Woodward, Okla. —
GUEST AT WOODWARD INDUSTRIAL FOUNDATION
After meeting with the heads from the area school districts, Barresi took a quick tour of Woodward's Early Childhood Center (ECC).
Having visited the center while it was still under construction a few years ago, Barresi said she was excited to come back and see the completed project.
During the tour, she briefly met with a couple of pre-kindergarten and kindergarten teachers as she viewed some of the classrooms and learned more about operations at the school.
Following her ECC tour, Barresi attended the monthly Woodward Industrial Foundation (WIF) meeting, where she was a guest speaker.
Barresi said a main focus of her department is "the welfare of students and what do they need to know and do to be a success in this century."
A big part of helping students to be successful, she said, is "to bring up their skills in science, mathematics and technology," because that is where the jobs are.
"Aerospace is coming heavily into Oklahoma and those aerospace companies need engineers," Barresi said.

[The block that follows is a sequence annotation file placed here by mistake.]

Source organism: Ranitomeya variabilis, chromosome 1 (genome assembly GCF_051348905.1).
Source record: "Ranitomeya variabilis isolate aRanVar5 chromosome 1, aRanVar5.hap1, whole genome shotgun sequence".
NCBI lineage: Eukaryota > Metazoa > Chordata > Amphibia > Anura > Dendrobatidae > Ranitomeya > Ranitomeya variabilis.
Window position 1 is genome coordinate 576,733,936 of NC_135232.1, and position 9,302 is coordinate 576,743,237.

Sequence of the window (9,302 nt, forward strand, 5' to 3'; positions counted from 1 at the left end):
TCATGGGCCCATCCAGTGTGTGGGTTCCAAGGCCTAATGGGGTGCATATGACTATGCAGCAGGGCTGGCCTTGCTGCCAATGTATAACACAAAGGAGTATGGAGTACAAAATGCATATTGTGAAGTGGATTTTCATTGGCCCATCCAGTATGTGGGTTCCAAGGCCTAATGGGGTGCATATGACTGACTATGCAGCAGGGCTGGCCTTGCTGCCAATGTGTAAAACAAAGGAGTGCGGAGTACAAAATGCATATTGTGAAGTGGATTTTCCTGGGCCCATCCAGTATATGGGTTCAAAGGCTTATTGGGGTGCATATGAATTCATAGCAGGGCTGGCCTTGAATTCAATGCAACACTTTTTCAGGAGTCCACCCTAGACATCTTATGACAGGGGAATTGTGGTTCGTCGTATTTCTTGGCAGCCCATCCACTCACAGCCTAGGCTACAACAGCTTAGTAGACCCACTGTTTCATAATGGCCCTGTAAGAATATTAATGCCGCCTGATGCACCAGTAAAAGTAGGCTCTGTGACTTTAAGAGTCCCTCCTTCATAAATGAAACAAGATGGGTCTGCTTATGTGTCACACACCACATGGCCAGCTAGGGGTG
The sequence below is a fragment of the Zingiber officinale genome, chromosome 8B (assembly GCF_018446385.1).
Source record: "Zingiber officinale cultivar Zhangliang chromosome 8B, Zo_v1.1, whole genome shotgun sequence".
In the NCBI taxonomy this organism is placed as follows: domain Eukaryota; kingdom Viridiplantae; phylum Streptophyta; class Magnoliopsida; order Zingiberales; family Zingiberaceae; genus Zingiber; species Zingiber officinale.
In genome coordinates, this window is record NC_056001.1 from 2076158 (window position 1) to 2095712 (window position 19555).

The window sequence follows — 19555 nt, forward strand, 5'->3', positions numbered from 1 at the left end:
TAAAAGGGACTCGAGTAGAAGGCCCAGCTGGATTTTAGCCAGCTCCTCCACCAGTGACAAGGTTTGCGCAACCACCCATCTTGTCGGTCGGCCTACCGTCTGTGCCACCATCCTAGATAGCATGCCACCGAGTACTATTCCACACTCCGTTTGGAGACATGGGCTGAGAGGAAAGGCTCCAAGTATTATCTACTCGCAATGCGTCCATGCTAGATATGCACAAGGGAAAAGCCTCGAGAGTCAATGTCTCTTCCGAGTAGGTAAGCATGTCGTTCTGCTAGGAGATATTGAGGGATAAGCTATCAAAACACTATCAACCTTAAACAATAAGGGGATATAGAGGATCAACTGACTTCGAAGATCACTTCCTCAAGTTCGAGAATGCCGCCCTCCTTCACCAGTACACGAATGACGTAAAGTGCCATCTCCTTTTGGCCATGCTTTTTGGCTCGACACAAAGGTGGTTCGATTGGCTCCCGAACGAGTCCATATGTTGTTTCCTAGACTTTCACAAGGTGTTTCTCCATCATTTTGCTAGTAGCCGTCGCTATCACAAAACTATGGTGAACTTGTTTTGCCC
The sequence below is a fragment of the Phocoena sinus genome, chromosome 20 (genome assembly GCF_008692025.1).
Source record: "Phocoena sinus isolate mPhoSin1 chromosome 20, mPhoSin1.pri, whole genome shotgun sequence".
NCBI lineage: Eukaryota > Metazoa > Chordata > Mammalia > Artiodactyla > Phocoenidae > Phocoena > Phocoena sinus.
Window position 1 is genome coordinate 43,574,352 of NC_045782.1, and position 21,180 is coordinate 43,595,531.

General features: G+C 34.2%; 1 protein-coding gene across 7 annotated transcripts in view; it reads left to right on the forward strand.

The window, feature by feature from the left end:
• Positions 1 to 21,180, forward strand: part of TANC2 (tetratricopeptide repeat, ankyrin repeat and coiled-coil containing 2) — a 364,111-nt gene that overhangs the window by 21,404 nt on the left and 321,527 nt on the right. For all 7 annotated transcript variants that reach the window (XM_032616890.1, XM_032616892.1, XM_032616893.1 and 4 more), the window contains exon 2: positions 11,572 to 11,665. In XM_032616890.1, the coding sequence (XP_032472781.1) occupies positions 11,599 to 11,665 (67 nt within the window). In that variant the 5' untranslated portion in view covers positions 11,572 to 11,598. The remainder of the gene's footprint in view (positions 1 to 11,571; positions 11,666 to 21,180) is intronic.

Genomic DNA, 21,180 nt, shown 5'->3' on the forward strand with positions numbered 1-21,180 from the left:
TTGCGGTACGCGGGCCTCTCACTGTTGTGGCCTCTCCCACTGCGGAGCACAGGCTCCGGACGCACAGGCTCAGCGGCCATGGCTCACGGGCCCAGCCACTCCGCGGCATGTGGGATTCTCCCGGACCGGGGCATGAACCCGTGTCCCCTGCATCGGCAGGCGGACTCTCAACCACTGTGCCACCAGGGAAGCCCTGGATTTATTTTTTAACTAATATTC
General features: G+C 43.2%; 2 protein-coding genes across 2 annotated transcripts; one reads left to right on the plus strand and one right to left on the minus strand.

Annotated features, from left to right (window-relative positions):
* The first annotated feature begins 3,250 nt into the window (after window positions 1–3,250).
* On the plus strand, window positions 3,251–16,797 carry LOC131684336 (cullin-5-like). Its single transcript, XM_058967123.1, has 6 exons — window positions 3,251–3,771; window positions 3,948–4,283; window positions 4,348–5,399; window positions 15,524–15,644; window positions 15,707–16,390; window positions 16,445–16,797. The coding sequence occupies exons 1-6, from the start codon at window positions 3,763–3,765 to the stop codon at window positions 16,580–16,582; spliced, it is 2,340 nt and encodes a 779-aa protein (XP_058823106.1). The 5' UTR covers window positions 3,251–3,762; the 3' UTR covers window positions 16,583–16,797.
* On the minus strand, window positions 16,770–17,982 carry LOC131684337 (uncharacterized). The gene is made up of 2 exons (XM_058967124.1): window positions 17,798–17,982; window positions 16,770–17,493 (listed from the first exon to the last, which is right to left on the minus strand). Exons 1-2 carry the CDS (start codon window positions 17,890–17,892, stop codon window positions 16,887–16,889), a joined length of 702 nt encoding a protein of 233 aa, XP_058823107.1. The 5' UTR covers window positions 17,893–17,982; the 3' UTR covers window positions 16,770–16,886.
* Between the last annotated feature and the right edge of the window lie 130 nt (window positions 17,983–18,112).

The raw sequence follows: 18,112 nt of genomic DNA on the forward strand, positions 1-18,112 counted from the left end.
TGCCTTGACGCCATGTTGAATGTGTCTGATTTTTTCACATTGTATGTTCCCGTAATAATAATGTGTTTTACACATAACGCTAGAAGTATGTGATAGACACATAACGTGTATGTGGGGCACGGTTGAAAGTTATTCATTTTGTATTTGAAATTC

However, employers are looking for more than just knowledge in certain subject areas, she said. They are also looking for students who can "think, problem solve, work in groups."
"That's why our new rigorous standards focus not just on content, but on development of critical thinking skills," she said.
And according to the state superintendent, the key to improving students' thinking skills is to have effective teachers.
Because of that, she said, "over 90 percent of the work we do in the state department (of education) is to help make sure we have an effective teacher in every classroom and an effective principal in every building."
This includes the Education Department's program of "job imbedded coaches," who tour schools throughout the state to work with teachers on alternative teaching methods to help address the different ways that children learn. She said these coaches currently have a focus on literacy education, but soon will be expanding into mathematics since English, Language Arts and Math are the 3 core curriculum areas that will be the focus of new standardized tests.
Barresi also fielded a few questions during the lunch meeting. Question topics ranged from how to improve district grades to concerns over school security and safety.
In addressing how to improve a particular school or district grade, Barresi said the key is to improve students' reading skills so they have increased literacy and understanding across all subject matter.
As for addressing school security, she said it is a "very serious matter" with no easy answer. But she did applaud the Woodward Public School District for conducting safety drills.